Some pictures of Caprese Michelangelo, the tiny St. John the Baptist’s church where young Michelangelo was baptized and some of the surrounding towns (the cat by the way was guarding the ATM machine!), including a very nice Franciscan sanctuary where yes, St. Francis had once frequented during his many pilgrimages throughout the country (all pics by M. Rimati).

Tuesday, September 18, 2007

Why it's fun to live in the "Old Europe"!

Karpathos is an island located between Rhodes and Crete. It's part of the Dodecanese islands. To get there, we took a chartered flight from Ljubljana (there are also flights from Athens). After slightly two hours we were on splendid sandy white beaches. One minute I was in Italy, then in Slovenia and then in Greece, in like 4 hours' time! Cool!

The island itself is just 49 km long and only 11 km wide with a population of about 6,500 people. Unlike Milos (home of the famous Venus which is found in the Louvre) which we had visited 2 years ago and which is much closer to Athens, Karpathos is rather void of (very) expensive yachts and boats and therefore the surrounding water is simply crystal clear and with practically no traces of boating pollution. In fact, the beaches themselves (with very few tourists in September) can be wonderfully silent as there are few boats which pass by (on one beach there were only five of us one day!). Those who come from Chicago will no doubt find themselves very much at home on Karpathos as it's an incredibly windy island (thus making those very hot days much more bearable).

We rented a scooter and covered some 450 km in just one week, exploring many of the magnificent and deserted beaches. Costs are still incredibly low in Greece. For example, two lawn chairs and a beach umbrella ran as low as just 5 euros and as “high” as a whopping 6 euros. A far cry from what they charge at Ostia! Sights to see include the secluded town of Olympos. To get there, you can either take a boat ride and dock at Diafani and take the 9 km bus ride to the town or you can do what we did and take the "Highway to Hell" road: a 18 km dirt road full of rocks and holes which winds all the way up to Olympos (hopefully, EU funding one day will help the islanders to pave that road thus increasing even further tourism to Olympos). If you're going to take that route, the best way is to rent one of the many small jeeps which are available. The ride is no doubt much more comfortable. The paved road back to the main town (Pigadia, where the main port is located) amongst the high cliffs is worthy of a high-speed chase scene from a Bond movie!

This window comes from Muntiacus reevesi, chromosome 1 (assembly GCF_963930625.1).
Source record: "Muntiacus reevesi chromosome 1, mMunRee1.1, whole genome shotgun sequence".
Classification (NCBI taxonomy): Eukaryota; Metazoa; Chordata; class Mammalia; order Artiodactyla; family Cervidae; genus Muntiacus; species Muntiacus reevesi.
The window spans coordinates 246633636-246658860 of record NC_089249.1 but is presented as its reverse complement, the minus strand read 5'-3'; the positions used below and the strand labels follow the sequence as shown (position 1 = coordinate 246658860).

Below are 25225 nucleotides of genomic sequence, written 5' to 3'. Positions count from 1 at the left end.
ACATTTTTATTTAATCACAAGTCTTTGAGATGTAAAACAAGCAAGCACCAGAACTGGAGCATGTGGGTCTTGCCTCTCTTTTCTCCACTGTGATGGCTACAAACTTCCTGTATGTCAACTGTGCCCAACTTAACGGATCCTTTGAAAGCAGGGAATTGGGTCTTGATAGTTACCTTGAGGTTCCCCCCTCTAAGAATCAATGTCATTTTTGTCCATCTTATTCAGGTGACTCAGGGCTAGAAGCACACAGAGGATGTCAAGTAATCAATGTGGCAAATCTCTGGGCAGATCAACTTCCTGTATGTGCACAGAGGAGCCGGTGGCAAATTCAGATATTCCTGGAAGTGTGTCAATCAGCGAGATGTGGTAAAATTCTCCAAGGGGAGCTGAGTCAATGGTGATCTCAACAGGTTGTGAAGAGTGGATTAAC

Many locals speak rather good English as many had gone to live in the Boston area and in Canada. Sensing that Karpathos is on the rise tourism-wise, after more than 30 years in North America many have moved back to their native island to open hotels and restaurants (we ate in one for as low as 24 euros). There’s a small airport which is slowly expanding. The one and only terminal for the time being has a luggage retrieval about the size of ones washroom and the duty-free shop is currently located in a container but the plane got us there and back safely and that’s what counts the most. The organization, a Slovenian-Greek cooperation, went off very smoothly. Our hotel, the Amoopi Bay, was exceptionally convenient as it was located right in front of some splendid beaches. There was also a pool-side bbq one evening and with 12 euros you could eat all you wanted to. The surrounding mountainous area is rather barren, almost lunar-looking actually, but nevertheless varied with the odd goat located here and there as you drive by on your scooter. Quite amazing to see just how far the Roman empire once stretched as there’s even an ancient Roman cistern located on the island.

Some of the old villagers also speak rather good Italian. From 1912 to 1944 the Italians had captured Karpathos from the Turks who had gained control of the island in 1830 under the Protocol of London. October 7th, 1944 is an important date as the islanders, tired of foreign occupation, took up arms in the town of Menetes on October 5th and after three days had liberated their island once and for all of Italian troops. Karpathos: no doubt worth a summer-time visit next year (all pics by M. Rimati).

Thursday, August 30, 2007

Go ahead, make my day!